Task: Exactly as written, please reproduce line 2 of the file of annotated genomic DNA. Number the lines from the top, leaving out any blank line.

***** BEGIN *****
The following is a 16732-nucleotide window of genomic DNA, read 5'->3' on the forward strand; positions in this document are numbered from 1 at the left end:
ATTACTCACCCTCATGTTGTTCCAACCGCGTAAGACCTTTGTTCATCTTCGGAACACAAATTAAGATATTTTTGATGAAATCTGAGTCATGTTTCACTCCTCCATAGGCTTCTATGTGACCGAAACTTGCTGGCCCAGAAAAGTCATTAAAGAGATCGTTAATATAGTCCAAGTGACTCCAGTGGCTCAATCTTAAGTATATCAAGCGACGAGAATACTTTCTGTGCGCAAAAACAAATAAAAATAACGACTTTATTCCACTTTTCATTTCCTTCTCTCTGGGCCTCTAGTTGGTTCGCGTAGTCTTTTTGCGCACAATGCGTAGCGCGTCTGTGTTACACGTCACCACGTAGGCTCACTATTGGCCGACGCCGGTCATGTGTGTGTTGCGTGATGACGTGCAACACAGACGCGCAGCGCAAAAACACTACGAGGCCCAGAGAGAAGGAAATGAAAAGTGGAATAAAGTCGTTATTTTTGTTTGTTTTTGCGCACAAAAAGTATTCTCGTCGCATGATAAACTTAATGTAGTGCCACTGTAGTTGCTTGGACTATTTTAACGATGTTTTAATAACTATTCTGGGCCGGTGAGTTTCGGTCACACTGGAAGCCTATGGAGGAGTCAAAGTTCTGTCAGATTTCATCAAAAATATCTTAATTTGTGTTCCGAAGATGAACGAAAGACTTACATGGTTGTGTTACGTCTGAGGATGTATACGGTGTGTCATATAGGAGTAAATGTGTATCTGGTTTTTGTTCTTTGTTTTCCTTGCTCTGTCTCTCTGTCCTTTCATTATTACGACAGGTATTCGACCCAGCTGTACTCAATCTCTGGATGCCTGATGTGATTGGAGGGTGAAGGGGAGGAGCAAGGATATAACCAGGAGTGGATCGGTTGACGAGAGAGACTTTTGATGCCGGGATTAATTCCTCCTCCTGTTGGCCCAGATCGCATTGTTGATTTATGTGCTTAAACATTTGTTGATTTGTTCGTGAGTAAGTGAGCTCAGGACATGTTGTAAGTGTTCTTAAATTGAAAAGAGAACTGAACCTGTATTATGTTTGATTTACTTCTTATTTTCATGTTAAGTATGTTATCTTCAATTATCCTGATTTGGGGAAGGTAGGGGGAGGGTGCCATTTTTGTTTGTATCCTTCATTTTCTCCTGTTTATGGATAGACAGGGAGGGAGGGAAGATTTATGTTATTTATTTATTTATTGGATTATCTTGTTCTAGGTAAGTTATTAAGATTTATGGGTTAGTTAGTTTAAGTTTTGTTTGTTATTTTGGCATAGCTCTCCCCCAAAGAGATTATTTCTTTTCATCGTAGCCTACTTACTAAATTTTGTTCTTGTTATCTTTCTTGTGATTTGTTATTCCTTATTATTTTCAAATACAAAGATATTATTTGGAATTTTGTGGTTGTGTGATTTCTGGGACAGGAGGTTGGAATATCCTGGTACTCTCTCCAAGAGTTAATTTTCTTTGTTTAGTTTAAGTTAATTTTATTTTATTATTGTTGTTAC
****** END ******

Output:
ATTACTCACCCTCATGTTGTTCCAACCGCGTAAGACCTTTGTTCATCTTCGGAACACAAATTAAGATATTTTTGATGAAATCTGAGTCATGTTTCACTCCTCCATAGGCTTCTATGTGACCGAAACTTGCTGGCCCAGAAAAGTCATTAAAGAGATCGTTAATATAGTCCAAGTGACTCCAGTGGCTCAATCTTAAGTATATCAAGCGACGAGAATACTTTCTGTGCGCAAAAACAAATAAAAATAACGACTTTATTCCACTTTTCATTTCCTTCTCTCTGGGCCTCTAGTTGGTTCGCGTAGTCTTTTTGCGCACAATGCGTAGCGCGTCTGTGTTACACGTCACCACGTAGGCTCACTATTGGCCGACGCCGGTCATGTGTGTGTTGCGTGATGACGTGCAACACAGACGCGCAGCGCAAAAACACTACGAGGCCCAGAGAGAAGGAAATGAAAAGTGGAATAAAGTCGTTATTTTTGTTTGTTTTTGCGCACAAAAAGTATTCTCGTCGCATGATAAACTTAATGTAGTGCCACTGTAGTTGCTTGGACTATTTTAACGATGTTTTAATAACTATTCTGGGCCGGTGAGTTTCGGTCACACTGGAAGCCTATGGAGGAGTCAAAGTTCTGTCAGATTTCATCAAAAATATCTTAATTTGTGTTCCGAAGATGAACGAAAGACTTACATGGTTGTGTTACGTCTGAGGATGTATACGGTGTGTCATATAGGAGTAAATGTGTATCTGGTTTTTGTTCTTTGTTTTCCTTGCTCTGTCTCTCTGTCCTTTCATTATTACGACAGGTATTCGACCCAGCTGTACTCAATCTCTGGATGCCTGATGTGATTGGAGGGTGAAGGGGAGGAGCAAGGATATAACCAGGAGTGGATCGGTTGACGAGAGAGACTTTTGATGCCGGGATTAATTCCTCCTCCTGTTGGCCCAGATCGCATTGTTGATTTATGTGCTTAAACATTTGTTGATTTGTTCGTGAGTAAGTGAGCTCAGGACATGTTGTAAGTGTTCTTAAATTGAAAAGAGAACTGAACCTGTATTATGTTTGATTTACTTCTTATTTTCATGTTAAGTATGTTATCTTCAATTATCCTGATTTGGGGAAGGTAGGGGGAGGGTGCCATTTTTGTTTGTATCCTTCATTTTCTCCTGTTTATGGATAGACAGGGAGGGAGGGAAGATTTATGTTATTTATTTATTTATTGGATTATCTTGTTCTAGGTAAGTTATTAAGATTTATGGGTTAGTTAGTTTAAGTTTTGTTTGTTATTTTGGCATAGCTCTCCCCCAAAGAGATTATTTCTTTTCATCGTAGCCTACTTACTAAATTTTGTTCTTGTTATCTTTCTTGTGATTTGTTATTCCTTATTATTTTCAAATACAAAGATATTATTTGGAATTTTGTGGTTGTGTGATTTCTGGGACAGGAGGTTGGAATATCCTGGTACTCTCTCCAAGAGTTAATTTTCTTTGTTTAGTTTAAGTTAATTTTATTTTATTATTGTTGTTAC